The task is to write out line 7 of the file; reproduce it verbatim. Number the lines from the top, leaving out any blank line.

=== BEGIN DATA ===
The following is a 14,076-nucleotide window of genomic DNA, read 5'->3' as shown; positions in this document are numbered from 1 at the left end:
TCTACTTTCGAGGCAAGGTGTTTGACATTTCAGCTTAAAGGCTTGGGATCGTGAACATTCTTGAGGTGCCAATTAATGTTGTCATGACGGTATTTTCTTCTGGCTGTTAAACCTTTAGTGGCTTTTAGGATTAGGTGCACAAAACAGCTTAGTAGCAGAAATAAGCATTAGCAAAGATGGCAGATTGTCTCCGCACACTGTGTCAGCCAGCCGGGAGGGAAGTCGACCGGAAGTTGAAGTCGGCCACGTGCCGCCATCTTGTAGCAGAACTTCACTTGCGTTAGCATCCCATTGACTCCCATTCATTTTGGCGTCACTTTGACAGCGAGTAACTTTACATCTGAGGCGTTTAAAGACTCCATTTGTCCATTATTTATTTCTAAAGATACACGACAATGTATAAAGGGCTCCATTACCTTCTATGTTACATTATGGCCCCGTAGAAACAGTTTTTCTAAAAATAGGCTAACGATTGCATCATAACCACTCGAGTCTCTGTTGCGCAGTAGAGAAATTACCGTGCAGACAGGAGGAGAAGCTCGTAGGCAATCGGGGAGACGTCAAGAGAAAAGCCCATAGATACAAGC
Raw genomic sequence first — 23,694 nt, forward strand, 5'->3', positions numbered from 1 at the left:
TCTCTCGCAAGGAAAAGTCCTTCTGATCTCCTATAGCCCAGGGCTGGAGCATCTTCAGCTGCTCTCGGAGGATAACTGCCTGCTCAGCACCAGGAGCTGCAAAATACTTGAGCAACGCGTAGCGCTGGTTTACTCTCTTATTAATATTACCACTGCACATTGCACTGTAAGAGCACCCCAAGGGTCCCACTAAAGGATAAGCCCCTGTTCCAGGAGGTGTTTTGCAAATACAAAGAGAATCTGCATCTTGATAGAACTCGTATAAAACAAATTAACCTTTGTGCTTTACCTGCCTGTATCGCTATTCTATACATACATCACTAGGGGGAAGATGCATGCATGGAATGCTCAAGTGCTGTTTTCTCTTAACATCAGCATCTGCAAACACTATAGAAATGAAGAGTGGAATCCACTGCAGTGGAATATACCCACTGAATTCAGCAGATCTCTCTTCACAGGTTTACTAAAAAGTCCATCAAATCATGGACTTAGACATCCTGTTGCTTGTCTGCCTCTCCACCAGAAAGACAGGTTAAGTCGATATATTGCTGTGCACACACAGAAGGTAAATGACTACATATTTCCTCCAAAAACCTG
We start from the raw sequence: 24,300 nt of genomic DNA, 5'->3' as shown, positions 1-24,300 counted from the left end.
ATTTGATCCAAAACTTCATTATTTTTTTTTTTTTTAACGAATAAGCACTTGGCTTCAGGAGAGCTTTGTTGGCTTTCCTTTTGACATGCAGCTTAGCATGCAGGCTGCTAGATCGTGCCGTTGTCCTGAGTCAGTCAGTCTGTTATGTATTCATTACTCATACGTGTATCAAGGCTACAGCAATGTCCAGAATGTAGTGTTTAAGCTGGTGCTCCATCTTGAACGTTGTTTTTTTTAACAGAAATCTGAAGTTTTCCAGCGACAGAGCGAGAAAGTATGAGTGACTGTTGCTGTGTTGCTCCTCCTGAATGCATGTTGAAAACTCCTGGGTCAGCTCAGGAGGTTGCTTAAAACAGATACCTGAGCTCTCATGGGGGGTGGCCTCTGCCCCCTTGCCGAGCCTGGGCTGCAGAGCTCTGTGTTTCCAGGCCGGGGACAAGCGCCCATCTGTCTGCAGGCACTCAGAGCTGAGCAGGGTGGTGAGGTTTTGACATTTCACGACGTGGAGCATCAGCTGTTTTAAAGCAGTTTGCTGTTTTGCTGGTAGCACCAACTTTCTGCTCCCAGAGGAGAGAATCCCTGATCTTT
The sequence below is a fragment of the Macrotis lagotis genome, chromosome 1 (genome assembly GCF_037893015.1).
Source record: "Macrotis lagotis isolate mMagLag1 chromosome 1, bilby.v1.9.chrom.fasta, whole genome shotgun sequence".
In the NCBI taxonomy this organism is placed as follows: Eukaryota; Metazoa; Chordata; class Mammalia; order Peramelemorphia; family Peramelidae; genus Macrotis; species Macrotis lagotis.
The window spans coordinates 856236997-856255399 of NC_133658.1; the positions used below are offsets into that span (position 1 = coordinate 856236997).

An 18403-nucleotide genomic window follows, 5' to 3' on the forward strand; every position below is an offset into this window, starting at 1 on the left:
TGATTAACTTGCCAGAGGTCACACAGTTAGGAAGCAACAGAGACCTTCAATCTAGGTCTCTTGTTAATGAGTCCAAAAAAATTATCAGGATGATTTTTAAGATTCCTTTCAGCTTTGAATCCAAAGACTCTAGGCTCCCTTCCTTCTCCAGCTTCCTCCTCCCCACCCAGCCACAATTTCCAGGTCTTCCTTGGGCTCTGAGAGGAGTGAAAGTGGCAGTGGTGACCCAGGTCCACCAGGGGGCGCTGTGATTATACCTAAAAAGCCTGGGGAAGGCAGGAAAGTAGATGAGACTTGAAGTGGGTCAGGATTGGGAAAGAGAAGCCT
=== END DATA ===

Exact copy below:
The sequence below is a fragment of the Macrotis lagotis genome, chromosome 1 (genome assembly GCF_037893015.1).